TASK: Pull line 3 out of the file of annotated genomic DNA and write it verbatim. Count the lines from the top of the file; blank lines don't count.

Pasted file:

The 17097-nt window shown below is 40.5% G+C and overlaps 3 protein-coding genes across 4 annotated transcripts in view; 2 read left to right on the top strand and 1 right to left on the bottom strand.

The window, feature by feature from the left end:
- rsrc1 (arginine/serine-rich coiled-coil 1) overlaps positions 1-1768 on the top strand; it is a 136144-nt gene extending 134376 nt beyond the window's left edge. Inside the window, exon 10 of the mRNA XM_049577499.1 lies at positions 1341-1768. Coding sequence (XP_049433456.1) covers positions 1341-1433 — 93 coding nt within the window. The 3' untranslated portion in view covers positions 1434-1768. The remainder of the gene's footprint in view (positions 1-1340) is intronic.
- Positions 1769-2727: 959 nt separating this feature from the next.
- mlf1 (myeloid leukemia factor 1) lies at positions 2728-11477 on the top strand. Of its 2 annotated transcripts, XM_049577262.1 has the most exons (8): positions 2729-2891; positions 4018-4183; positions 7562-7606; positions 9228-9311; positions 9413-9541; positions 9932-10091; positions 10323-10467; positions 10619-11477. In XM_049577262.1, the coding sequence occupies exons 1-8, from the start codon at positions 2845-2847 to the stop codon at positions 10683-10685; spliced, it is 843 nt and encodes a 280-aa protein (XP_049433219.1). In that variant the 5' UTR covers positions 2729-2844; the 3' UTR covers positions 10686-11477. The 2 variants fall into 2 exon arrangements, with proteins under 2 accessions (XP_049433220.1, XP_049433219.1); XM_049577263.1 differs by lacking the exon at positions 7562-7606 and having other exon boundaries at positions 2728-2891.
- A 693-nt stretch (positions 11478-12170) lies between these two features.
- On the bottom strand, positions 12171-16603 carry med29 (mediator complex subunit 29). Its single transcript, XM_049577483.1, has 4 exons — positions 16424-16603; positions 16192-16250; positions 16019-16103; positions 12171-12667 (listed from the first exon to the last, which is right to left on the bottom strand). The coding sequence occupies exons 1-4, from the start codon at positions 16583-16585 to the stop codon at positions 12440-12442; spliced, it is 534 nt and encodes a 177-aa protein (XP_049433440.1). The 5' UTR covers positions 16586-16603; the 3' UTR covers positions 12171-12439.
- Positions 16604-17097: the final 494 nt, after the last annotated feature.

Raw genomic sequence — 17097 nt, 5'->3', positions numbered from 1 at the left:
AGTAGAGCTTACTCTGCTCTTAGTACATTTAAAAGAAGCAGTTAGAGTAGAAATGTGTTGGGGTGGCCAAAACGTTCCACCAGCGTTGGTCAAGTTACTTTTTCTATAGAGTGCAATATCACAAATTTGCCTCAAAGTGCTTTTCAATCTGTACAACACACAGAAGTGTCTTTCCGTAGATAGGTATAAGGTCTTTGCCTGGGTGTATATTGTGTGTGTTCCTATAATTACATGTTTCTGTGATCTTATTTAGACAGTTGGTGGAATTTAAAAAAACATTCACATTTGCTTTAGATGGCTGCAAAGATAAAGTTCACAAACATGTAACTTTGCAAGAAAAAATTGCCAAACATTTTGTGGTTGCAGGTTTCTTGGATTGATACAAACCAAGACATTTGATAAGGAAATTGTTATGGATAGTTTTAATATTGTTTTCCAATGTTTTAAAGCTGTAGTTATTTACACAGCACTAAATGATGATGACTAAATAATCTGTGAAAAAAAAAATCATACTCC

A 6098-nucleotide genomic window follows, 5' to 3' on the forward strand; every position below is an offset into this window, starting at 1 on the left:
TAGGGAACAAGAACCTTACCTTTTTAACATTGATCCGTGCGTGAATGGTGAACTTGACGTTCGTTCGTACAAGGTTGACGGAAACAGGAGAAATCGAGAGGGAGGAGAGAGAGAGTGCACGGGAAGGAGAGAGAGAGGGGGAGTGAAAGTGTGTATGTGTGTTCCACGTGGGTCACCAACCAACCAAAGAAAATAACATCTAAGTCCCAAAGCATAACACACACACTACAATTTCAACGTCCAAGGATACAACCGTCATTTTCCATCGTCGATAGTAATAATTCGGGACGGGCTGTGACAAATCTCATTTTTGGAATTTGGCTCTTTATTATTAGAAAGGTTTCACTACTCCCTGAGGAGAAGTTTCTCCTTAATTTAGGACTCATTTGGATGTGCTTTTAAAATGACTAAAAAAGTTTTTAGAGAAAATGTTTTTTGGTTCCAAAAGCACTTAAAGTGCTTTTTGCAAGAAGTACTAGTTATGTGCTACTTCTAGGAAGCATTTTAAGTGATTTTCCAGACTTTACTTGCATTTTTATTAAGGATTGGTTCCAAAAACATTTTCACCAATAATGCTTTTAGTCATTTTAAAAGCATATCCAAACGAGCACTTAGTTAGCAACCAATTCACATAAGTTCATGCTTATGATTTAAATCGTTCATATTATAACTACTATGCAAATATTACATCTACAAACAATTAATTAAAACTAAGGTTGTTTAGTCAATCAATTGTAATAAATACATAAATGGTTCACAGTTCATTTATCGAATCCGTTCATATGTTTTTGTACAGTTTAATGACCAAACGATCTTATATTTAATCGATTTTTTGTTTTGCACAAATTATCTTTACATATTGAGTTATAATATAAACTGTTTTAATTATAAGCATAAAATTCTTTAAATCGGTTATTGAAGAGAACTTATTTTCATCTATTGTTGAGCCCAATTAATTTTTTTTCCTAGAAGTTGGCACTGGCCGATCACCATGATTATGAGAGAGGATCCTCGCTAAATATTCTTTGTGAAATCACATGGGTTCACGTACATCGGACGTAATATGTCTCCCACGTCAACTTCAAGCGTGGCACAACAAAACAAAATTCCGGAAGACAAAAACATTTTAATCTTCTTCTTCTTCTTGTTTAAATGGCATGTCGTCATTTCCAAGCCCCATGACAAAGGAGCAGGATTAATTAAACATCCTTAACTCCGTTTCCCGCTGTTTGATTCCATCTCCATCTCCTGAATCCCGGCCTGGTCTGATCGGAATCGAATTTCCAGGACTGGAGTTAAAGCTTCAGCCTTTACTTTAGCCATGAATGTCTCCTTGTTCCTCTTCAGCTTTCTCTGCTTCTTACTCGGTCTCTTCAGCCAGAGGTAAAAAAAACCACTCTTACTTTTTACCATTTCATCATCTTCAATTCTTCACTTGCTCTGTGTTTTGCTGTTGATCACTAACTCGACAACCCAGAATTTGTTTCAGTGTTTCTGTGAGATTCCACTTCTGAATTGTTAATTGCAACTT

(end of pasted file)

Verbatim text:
- rsrc1 (arginine/serine-rich coiled-coil 1) overlaps positions 1-1768 on the top strand; it is a 136144-nt gene extending 134376 nt beyond the window's left edge. Inside the window, exon 10 of the mRNA XM_049577499.1 lies at positions 1341-1768. Coding sequence (XP_049433456.1) covers positions 1341-1433 — 93 coding nt within the window. The 3' untranslated portion in view covers positions 1434-1768. The remainder of the gene's footprint in view (positions 1-1340) is intronic.